Wayne Commissioners talk about taxes, schools
By Matthew Whittle
Published in News on August 24, 2007 2:01 PM
Despite less than a dozen people showing up at Rosewood High School Thursday evening, Wayne County officials were reasonably pleased with the results of their first town hall meeting.
"A lot of good can come out of these types of events because we need to hear from you," county Commission Chairman John Bell said. "It's your tax dollars that we're spending, and we don't want to spend them if it's not right."
Headlining the evening was Medicaid reform, the possibility of a sales or land transfer tax referendum and the status of the school board's facilities priority list. But any topic was open for discussion -- including minimum housing and junked car ordinances, the animal shelter and annexation.
Held in Rosewood's cafeteria, beginning at 6 p.m., the first half hour was spent allowing people to mill around and talk with various county officials.
After that, Smith loaded up a short PowerPoint presentation to help illustrate some of what's going on in the county -- brief explanations of county departments and services and a quick breakdown of the county budget.
He then began addressing questions and comments turned in at the meeting and via the county's Web site, www.waynegov.com.
In terms of Medicaid, Smith said that he is basically adopting a wait-and-see attitude. Because of the way prices have increased in recent years, he is not expecting much improvement until 2008-09.
"We will pay the (budgeted) $8.3 million this year, if we're lucky," he said.
Additionally, he voiced skepticism over the state's ability to fulfill its pledge to absorb the counties' share over the next three years.
"I doubt very seriously we will see that in the next three to five years," he said, concerned, too, about the state also taking back a half cent in sales tax revenue. "My problem with losing that, is that I'm losing a revenue I knew grew every year."
To help offset that, however, the state is allowing counties to ask their residents whether they want a quarter-cent local sales tax or 0.4 percent land transfer tax. On Thursday, most of the voices in the audience seemed to favor the sales tax.
"The sales tax gets everybody equally," former county commissioner and Rosewood resident George Wolfe said.
The commissioners are hoping to determine after this series of six meetings, which, if either, to place on the May primary ballot.
In terms of schools, though, the issues weren't as clear cut.
Currently, Smith explained that he is preparing a presentation for the commissioners, possibly sometime in September.
"I actually have now begun to look at what funds we have and what we can borrow," he said. "We're looking at a couple of ways to finance."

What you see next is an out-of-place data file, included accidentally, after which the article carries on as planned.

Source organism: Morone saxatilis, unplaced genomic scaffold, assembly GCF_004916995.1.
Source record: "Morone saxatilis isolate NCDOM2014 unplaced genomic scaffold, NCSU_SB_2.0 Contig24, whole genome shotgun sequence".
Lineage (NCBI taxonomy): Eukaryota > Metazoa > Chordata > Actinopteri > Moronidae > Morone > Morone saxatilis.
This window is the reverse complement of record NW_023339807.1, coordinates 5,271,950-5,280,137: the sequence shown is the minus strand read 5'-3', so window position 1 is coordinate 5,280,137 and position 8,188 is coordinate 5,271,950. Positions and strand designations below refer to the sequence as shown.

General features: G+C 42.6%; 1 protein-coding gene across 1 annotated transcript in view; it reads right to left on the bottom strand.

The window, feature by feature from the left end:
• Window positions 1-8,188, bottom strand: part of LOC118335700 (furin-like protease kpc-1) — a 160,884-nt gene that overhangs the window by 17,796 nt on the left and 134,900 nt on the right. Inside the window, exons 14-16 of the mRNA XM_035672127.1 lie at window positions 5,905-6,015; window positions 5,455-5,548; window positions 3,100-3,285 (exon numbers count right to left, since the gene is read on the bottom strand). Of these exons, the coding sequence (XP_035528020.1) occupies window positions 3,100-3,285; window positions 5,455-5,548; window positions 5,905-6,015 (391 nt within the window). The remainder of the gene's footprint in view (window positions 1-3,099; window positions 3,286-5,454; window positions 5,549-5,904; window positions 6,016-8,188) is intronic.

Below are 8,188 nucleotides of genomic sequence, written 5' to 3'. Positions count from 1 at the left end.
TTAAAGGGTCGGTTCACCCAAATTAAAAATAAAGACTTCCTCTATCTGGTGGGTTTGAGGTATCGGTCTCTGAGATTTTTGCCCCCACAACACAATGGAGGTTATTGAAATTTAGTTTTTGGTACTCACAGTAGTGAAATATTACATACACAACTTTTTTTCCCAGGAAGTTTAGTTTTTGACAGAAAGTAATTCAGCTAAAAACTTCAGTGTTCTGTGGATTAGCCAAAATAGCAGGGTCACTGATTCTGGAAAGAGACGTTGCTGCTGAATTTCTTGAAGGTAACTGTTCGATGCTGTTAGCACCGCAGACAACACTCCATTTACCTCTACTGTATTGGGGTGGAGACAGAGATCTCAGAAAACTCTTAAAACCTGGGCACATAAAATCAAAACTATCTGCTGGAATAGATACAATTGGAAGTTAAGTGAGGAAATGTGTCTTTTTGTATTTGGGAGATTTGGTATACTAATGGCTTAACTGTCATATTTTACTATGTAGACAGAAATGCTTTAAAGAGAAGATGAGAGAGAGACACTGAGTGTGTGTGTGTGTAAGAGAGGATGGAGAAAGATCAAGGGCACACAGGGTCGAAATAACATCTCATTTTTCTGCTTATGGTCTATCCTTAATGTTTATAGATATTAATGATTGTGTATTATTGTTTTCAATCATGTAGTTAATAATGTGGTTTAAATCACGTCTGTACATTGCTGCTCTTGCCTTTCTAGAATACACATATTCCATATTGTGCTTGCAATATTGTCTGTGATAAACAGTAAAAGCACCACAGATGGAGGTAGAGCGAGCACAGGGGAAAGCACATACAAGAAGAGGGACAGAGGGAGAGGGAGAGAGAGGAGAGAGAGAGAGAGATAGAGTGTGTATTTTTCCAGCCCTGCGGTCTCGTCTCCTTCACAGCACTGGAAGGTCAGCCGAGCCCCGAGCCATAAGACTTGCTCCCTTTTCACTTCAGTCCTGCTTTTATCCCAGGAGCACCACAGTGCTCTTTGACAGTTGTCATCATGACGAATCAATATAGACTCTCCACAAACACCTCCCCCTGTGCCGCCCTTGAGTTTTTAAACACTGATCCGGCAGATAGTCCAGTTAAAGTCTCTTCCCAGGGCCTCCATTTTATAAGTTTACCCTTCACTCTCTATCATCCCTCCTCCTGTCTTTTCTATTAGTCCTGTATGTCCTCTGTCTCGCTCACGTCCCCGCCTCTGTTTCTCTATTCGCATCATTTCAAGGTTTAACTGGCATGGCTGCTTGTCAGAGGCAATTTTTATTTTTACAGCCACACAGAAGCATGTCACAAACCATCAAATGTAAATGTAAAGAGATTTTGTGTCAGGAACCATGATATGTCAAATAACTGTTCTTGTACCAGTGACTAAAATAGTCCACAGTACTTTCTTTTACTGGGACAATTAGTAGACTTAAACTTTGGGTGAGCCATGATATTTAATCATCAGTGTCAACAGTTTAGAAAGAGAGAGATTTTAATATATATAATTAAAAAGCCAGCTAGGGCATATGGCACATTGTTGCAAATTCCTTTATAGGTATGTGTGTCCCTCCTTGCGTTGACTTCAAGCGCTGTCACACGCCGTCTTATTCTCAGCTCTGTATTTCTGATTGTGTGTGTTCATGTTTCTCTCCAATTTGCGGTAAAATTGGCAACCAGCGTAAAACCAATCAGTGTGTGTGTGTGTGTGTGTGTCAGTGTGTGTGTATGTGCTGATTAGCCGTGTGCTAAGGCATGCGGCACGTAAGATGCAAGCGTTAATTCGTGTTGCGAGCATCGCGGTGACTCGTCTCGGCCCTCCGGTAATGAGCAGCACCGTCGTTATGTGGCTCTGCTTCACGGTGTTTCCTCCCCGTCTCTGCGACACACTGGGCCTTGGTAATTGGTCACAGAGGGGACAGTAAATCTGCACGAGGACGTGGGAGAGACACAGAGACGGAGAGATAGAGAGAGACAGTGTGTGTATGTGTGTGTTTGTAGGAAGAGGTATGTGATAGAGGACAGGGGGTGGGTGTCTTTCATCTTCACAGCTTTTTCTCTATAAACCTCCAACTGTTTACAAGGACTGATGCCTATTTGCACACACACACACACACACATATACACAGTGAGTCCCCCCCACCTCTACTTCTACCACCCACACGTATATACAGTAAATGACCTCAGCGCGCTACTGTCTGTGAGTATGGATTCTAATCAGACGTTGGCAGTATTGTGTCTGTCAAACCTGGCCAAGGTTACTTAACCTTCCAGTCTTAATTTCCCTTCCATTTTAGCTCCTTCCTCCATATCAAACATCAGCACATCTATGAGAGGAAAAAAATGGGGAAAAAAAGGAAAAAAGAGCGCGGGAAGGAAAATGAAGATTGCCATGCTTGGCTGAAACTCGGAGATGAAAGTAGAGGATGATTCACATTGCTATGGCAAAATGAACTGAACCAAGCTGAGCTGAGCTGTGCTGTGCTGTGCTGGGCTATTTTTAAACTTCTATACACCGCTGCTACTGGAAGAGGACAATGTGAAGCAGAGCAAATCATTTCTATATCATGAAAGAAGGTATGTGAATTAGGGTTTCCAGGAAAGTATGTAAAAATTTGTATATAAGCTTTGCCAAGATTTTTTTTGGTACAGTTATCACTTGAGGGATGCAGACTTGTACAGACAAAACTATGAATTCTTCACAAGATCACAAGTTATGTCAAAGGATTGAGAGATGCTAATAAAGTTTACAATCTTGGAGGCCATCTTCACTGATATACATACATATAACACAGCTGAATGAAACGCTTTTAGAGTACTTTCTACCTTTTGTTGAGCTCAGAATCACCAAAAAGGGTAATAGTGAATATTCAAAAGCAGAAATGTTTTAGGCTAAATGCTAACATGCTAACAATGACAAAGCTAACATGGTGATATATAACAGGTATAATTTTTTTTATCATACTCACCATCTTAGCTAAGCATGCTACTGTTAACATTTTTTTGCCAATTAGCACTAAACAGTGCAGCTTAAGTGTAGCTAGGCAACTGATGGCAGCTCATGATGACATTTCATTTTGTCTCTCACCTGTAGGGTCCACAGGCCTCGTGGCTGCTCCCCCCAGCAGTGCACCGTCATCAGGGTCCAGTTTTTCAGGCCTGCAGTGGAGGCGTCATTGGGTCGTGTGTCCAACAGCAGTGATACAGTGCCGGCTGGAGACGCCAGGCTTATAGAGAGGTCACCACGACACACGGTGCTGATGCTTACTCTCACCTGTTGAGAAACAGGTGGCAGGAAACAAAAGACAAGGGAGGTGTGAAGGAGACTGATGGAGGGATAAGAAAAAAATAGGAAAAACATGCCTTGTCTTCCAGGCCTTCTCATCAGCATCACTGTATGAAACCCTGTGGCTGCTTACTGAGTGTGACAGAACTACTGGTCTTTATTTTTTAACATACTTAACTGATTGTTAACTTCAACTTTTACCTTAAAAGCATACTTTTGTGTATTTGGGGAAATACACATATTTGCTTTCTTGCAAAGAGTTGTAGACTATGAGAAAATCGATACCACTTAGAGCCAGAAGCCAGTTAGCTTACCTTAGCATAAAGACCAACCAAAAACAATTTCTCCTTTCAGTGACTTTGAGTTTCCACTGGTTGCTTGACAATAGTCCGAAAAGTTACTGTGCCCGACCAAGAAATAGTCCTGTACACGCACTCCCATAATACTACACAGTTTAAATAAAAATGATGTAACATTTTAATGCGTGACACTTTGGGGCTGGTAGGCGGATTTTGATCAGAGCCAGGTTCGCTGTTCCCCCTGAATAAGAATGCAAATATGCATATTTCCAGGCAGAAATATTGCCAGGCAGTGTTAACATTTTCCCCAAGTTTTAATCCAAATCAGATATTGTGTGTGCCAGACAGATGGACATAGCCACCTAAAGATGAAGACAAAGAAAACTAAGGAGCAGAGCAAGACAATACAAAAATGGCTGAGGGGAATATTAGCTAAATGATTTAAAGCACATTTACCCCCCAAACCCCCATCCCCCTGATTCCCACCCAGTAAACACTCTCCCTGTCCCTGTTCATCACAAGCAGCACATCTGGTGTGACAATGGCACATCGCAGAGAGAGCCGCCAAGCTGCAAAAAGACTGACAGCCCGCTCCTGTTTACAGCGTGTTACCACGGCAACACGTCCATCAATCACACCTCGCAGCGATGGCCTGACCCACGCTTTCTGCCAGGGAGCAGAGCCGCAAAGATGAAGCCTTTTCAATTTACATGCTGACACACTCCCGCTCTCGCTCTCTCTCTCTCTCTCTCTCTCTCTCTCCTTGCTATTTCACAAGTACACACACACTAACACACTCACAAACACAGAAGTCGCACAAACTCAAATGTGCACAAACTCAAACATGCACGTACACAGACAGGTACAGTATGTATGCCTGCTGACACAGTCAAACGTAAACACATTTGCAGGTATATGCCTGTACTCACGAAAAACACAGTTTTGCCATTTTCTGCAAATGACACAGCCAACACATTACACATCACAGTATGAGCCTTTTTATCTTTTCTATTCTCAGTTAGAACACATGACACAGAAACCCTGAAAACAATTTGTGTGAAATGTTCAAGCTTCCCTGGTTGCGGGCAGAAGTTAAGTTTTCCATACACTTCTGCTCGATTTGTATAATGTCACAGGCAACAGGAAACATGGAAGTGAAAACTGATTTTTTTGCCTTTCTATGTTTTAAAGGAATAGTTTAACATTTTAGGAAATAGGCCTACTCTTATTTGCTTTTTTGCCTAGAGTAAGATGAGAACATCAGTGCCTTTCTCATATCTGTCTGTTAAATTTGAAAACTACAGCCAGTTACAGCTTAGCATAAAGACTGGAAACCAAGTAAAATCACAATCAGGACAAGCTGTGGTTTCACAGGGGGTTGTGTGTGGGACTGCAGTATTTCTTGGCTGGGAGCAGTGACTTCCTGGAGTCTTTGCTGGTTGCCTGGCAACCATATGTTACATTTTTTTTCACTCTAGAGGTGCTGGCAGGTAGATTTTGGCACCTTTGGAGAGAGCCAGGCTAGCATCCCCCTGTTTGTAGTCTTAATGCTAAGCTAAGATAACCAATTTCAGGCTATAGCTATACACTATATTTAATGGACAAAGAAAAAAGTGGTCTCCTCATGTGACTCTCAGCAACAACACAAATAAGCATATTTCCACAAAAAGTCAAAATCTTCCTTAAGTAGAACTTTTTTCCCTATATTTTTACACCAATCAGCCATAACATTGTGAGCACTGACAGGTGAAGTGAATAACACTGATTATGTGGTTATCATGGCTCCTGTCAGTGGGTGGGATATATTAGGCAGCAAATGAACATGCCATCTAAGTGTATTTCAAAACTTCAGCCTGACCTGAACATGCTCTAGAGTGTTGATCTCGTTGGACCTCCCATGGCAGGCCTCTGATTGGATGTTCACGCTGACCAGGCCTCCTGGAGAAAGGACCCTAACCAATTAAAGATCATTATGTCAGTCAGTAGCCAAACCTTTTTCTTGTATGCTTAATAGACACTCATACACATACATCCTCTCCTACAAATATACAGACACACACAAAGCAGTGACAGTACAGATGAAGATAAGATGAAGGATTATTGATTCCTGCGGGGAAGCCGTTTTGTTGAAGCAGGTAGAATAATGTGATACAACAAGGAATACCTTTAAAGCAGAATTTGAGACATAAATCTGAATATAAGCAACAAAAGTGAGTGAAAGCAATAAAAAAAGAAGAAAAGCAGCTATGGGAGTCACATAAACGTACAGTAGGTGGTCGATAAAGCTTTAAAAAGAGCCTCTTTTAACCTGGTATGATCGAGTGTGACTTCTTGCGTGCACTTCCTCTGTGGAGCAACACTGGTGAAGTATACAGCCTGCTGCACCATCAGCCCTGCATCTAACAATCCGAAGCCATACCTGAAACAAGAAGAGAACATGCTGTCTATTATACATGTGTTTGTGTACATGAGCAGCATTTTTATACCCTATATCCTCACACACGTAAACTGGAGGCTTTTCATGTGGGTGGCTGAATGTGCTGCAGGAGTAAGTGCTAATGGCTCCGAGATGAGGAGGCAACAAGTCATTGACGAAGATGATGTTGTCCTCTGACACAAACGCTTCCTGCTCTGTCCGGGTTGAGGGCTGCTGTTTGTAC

And right now, all options are on the table -- bond referendums, certificates of participation and pay-as-you-go.
But first, Smith said, the county is still working with the school system to answer questions regarding operational and contingency costs. He also said they're discussing new policies regarding acceptable uses of trailers, and the need for the school system to limit its spending.
Wolfe also said it might be time to consider year-round schools, as well as larger schools to help reduce overhead.
Also discussed was annexation and what role the county plays, which, Smith said, is basically none, advising people to contact their legislators.
Additionally, Winders mentioned that the Goldsboro Police Department will be primarily responsible for covering Rosewood's new Wal-Mart parking lot and store, and Smith said he would research how beer and wine revenues are split between the city and county.
Other concerns focused on minimum housing standards for the county -- the fact that there are none, except for those regulating the age and appearance of mobile homes -- and the junked car ordinance -- the fact that one exists, but with loopholes.
The commissioners' decision to build a new animal shelter, though, did garner some praise.
"It's going to increase the quality of life and the way people think of this county," Wolfe said. "This animal shelter is a very positive move."
Overall, it was a very congenial meeting.
Now, both audience members and county officials just hope more people turn out to the next five.
"It's a good idea. We just need a little more advertising to get the word out there," former school board member and Rosewood resident Lehman Smith. "People who've never been involved in politics, they don't realize how important their input can be."
The next meeting will be held on Tuesday, Aug. 28, at Goldsboro High School from 6 to 8 p.m.
After that, the next four will be Thursday, Aug. 30, at Southern Wayne High School, Tuesday, Sept. 4, at Eastern Wayne High School, Thursday, Sept. 6, at Spring Creek High School and Tuesday, Sept. 25, at Charles B. Aycock High School.
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